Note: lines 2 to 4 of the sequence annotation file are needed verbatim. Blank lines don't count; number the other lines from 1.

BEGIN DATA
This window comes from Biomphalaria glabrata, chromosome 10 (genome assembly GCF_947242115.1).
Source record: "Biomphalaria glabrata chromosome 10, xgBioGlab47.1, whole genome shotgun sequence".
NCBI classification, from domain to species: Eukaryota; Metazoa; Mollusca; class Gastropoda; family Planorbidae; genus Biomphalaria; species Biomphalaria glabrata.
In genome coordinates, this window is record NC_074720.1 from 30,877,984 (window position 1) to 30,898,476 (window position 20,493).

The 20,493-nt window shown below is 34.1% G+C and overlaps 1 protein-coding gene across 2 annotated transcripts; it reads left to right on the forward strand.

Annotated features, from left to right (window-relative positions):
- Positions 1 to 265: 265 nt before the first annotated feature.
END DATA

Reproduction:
Source record: "Biomphalaria glabrata chromosome 10, xgBioGlab47.1, whole genome shotgun sequence".
NCBI classification, from domain to species: Eukaryota; Metazoa; Mollusca; class Gastropoda; family Planorbidae; genus Biomphalaria; species Biomphalaria glabrata.
In genome coordinates, this window is record NC_074720.1 from 30,877,984 (window position 1) to 30,898,476 (window position 20,493).